As someone for whom the 1980s are largely a peak period of Doctor Who (minus Seasons 22 and 24), I was glad to see that the essays throughout the volume were largely celebratory. I mean, I think Season 17 is largely bunk, but many folks think the same about Season 19, so why not celebrate everything instead of slagging it? But the early John Nathan-Turner stories, in particular, come in for some due appreciation, not to mention that there's an essay celebrating The Trial of a Time Lord, though I wish Emily Monagahn's "Greater Than the Sum of its Parts" could just come out and say Mindwarp is excellent because it is. On the other hand, it's hard for me to disagree with Mike Morris's slagging of Season 22 in "Untrue Grit"! It really is a nadir of the program.

I don't know if Scott Clarke's six-part "The Key to a Time Lord" is the worst essay in the book, but it's definitely weak, and because it stretches out across the whole book (it's arranged as interludes between the different sections), you have to keep reading it again and again. Did you know that characterization is a key element of Doctor Who? By gum. It comes from Enlightenment, a 'zine edited by one of this book's co-editors that is probably over-represented in its pages; the other co-editor edits the DWRG, explaining that site's high representation here. Indeed, one last editorial complaint would be that in addition to overrepresenting their pet projects, the editors overrepresent themselves. It seems to me to involve a little chutzpah to pick your own work for a "best of" volume, but both Burk and Smith? have multiple pieces in here.

That said, there's probably no better tribute that halfway through reading this book, like I said, I rewatched The Edge of Destruction, and that upon finishing it, I decided I needed to own more classic Who on DVD-- there are so many gaps in my collection, and this book shows just how good the show is. I want to own it all, but for now, I'm glad I've finally got The Ambassadors of Death on DVD.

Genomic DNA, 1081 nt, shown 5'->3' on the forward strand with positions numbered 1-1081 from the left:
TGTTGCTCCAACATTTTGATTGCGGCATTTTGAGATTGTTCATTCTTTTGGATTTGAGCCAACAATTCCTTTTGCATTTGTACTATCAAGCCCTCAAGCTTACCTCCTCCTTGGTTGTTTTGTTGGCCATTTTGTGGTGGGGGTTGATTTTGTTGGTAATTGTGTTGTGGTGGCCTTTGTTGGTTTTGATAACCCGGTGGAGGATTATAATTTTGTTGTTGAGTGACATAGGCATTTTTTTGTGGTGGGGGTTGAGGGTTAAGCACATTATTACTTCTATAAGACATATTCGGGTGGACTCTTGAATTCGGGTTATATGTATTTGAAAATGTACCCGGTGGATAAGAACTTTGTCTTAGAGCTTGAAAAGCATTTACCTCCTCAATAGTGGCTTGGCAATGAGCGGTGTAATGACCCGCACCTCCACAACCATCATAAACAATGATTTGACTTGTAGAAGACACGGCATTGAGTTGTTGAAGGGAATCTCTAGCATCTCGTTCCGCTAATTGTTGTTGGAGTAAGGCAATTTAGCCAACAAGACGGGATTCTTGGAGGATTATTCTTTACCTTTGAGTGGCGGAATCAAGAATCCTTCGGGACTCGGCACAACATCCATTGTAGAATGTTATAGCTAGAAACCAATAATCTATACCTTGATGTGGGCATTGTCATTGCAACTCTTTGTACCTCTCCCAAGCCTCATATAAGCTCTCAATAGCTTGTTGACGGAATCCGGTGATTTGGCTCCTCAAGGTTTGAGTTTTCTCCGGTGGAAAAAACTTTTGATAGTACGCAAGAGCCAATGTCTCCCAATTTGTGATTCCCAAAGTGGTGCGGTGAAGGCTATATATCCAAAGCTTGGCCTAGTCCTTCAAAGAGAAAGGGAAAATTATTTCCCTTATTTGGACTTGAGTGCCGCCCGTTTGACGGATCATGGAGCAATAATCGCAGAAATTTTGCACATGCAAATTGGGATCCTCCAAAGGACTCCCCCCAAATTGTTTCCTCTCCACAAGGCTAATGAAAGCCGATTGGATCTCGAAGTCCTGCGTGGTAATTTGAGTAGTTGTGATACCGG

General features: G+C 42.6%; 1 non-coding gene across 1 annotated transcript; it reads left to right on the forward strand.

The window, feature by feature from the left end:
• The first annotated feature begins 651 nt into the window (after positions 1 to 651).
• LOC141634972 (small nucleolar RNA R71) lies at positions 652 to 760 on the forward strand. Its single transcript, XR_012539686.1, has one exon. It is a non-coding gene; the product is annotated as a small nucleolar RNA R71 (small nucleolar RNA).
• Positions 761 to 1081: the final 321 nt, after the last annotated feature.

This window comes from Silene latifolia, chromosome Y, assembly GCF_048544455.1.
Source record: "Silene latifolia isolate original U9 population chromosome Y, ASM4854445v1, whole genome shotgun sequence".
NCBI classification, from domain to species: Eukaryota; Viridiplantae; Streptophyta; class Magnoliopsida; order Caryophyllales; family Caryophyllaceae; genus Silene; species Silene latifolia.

* Not that any of the new essays are bad; some of them are among the better essays in the book! But with so much fanzine material I'll never be able to access, I'm sad to miss the opportunity to read more of it.

26 May 2017

Jury-Rigged: My First Car

My first car was a 1990 Toyota Corolla. I bought it with my own money, I guess. (Like I know that money came out of an account in my name, but I'm not exactly sure how that money got in that account, because it predated me having a job or anything. A lifetime's worth of gifts, I think.) I paid $2,000 for it-- my dad arranged for it to be bought off a coworker, actually a year before I was even eligible for a learner's permit, and so it sat in the yard for a year. This would have been in about the year 2000.

I know the acquisition of one's first car is supposed to be an American milestone, especially for boys, but I can't get very worked up about cars. Plus, at the time, I was terrified of driving, and was perfectly happy for my parents to continue to chauffeur me around.  (They were not perfectly happy to do so. My mom wanted me to get my driver's license more than I did.) Still, being able to stay out until 2am at will is a pretty liberating experience for any teenager, even if your main use of the privilege is to watch Babylon 5 and/or play RPGs until late at night.

The car had a good run. Mostly my memories of it now concern all the things that went wrong with it over the years. And thus my memories of it mostly concern the weird ways my father would figure out to repair it on the cheap.

This is not my car. But it's close.